More detailed video on the embedded tagging of 3d printed objects that can be scanned with terahertz technology and contain various information.




Video by:

http://www.youtube.com/user/spectrummag?feature=watch


Detailed PDF on InfraStructs technology:

http://www.karlddwillis.com/wp/wp-content/uploads/2011/03/SIGGRAPH2013-InfraStructs.pdf

Video of custom made extended platform Bukobot vanilla

Video of custom made extended platform Bukobot vanilla.




Video by:

http://www.youtube.com/user/vinvin38240?feature=watch

Demonstration video of Bukito 3d with various materials and test models

Video includes: Chain-mail (to test bridging), MAKE magazine's Torture Test, MABS Material Test and Nylon Test.
Looks great.





Via:

https://www.youtube.com/user/deezmaker?feature=watch

Video update on 3d printed Aston Martin DB4 replica

They refer to Ivan as "recreational 3d printer". For some reason I find this hilarious.





From video description:
Ivan Aucklander Sentch shows how to use a 3D printer to create a 1961 Aston Martin DB4. Three dimensional printers have built guns, bikinis, shoes, egg cups and iPhone cases. But a man from New Zealand has taken the next big thing to the next level. A print car.
It's not just a car that is a replica of a 1961 Aston Martin DB4.
Solidoodle using a 3D printer $ 500 Ivan Sentch, a programmer of Auckland, printing a car mold.
"I've been printing since January and I have printed about 72 percent of everything," said Sentch.
Sentch last project was a Ferrari 250 GTO replica kit car. But to do the same with the Aston Martin would have cost about $ 15,000.
So far it has spent about $ 2,000 on the plastic over the initial price of the printer.
"For me it was a solution to a problem of costs," he said.
This is the first attempt at 3D printing Sentch. And because the printer is not large enough to print large pieces once, Sentch printed about 2,500 separate sections of the car body.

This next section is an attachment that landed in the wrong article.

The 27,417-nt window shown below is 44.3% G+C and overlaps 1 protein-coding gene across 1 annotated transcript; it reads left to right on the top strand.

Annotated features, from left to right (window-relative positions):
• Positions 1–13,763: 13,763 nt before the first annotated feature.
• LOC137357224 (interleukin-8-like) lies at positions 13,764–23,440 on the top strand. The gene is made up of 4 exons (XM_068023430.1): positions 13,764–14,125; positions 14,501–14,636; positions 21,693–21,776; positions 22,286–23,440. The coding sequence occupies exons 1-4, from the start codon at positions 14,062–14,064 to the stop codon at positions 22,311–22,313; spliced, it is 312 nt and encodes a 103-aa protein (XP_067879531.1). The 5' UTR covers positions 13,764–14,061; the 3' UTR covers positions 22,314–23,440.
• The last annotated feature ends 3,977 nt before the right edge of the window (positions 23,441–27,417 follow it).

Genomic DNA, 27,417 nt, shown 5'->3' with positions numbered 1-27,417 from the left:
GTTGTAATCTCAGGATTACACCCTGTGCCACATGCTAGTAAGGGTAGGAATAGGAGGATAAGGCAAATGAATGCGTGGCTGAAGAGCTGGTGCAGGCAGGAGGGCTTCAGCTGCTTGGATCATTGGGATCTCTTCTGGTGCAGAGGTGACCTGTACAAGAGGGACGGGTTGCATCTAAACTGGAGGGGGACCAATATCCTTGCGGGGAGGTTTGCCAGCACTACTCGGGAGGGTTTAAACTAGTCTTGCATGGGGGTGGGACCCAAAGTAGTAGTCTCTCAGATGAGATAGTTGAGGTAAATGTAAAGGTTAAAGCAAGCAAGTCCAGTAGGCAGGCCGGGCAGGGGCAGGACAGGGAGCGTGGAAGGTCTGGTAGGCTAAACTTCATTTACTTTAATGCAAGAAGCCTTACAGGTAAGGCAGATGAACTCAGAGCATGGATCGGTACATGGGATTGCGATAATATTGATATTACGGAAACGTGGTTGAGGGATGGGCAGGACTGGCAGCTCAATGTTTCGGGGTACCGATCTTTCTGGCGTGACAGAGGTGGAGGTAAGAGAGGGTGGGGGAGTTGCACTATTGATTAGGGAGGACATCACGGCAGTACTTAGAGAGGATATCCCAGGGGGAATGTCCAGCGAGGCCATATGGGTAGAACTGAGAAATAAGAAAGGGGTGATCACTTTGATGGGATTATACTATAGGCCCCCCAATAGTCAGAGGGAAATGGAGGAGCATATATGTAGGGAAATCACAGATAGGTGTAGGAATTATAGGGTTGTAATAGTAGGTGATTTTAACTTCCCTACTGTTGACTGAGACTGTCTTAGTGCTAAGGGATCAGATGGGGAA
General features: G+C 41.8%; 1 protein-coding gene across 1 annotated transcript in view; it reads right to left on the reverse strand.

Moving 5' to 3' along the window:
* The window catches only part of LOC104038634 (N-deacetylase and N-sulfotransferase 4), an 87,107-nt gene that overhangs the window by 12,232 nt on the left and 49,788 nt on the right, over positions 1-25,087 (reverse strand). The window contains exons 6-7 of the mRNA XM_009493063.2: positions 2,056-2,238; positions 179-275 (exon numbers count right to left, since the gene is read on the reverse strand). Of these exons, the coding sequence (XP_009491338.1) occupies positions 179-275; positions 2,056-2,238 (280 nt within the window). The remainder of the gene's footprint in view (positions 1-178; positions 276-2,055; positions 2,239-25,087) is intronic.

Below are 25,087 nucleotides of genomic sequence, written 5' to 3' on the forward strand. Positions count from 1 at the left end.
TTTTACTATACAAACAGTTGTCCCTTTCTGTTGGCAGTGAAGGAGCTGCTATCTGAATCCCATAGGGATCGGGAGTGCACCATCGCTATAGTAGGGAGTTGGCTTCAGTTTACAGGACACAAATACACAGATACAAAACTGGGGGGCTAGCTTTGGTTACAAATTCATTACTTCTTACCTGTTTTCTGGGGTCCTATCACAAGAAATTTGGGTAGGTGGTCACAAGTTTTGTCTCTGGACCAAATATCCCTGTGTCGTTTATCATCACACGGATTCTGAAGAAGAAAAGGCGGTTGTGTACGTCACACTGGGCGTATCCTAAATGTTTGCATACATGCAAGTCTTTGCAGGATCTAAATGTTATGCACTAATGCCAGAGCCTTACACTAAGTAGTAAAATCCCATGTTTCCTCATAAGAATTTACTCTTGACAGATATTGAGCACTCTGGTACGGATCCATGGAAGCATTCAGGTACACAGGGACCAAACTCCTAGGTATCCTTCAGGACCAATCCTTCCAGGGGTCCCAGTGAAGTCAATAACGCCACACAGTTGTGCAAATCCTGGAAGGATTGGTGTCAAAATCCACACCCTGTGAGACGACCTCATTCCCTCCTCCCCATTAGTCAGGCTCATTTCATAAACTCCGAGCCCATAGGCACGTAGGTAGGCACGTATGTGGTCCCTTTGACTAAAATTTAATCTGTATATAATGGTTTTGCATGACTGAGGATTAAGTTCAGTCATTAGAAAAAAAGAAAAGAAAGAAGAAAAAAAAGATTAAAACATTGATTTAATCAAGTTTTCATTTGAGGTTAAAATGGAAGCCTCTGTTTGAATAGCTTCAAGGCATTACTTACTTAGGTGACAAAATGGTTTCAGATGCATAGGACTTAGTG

You set the design to print in the morning before work and at night before bed. A movement that initially thought it was a bit dangerous because the hot end of melting plastic thread reaches 200 degrees.
"It was a pretty big learning curve's Been printing find out and get some consistency," he said.
Once completed, it will make a fiberglass mold of printing and the setting for the engine, electrical system, suspension and transmission of a 1993 Nissan Skyline. He then will have to build the interior.
The project is a labor of love that reaches its second day of work and family life and Sentch not wait to have the mold ready for another 18 months. He will not drive the car for another five years.
"There are months of months of preparation before you can do that in a mold. Then have to sand back to a glassy finish," he said.
Sentch believed to be at least one or two decades before 3D printing is used regularly for useful projects.
"It seems that at this time people use to make plastic things that are not really needed," he said.
Video via:

http://www.youtube.com/user/TheNewsinsightss?feature=watch





Aug 12, 2013

3d printing innovations from PARC

Scobleizer gives tour of PARC and showcases several 3d printing related technologies. This stuff is the future. Well worth viewing.


Video 1 - printed electronics


From video description:
PARC is the Palo Alto Research Center which is one of the world's most famous R&D labs (ethernet, object oriented printing, guis, and much more were invented here). In this five-part tour you'll see what these smart people are working on now. Steve Jobs, famously, in the early 1980s, visited this lab and bought the rights to get a deep look at the technology that would become the Macintosh.
Here you see some really crazy new circuit boards that can be printed on a variety of flexible materials. All printed on an inkjet printer. Get a look at how this technology could change the future.






Video 2 - printed batteries 



From video description:
This is part II of our PARC innovation tour. Here you'll see how PARC is inkjet printing lithium ion batteries and by doing that getting up to 30% more energy density without changing the chemistry of how these batteries work.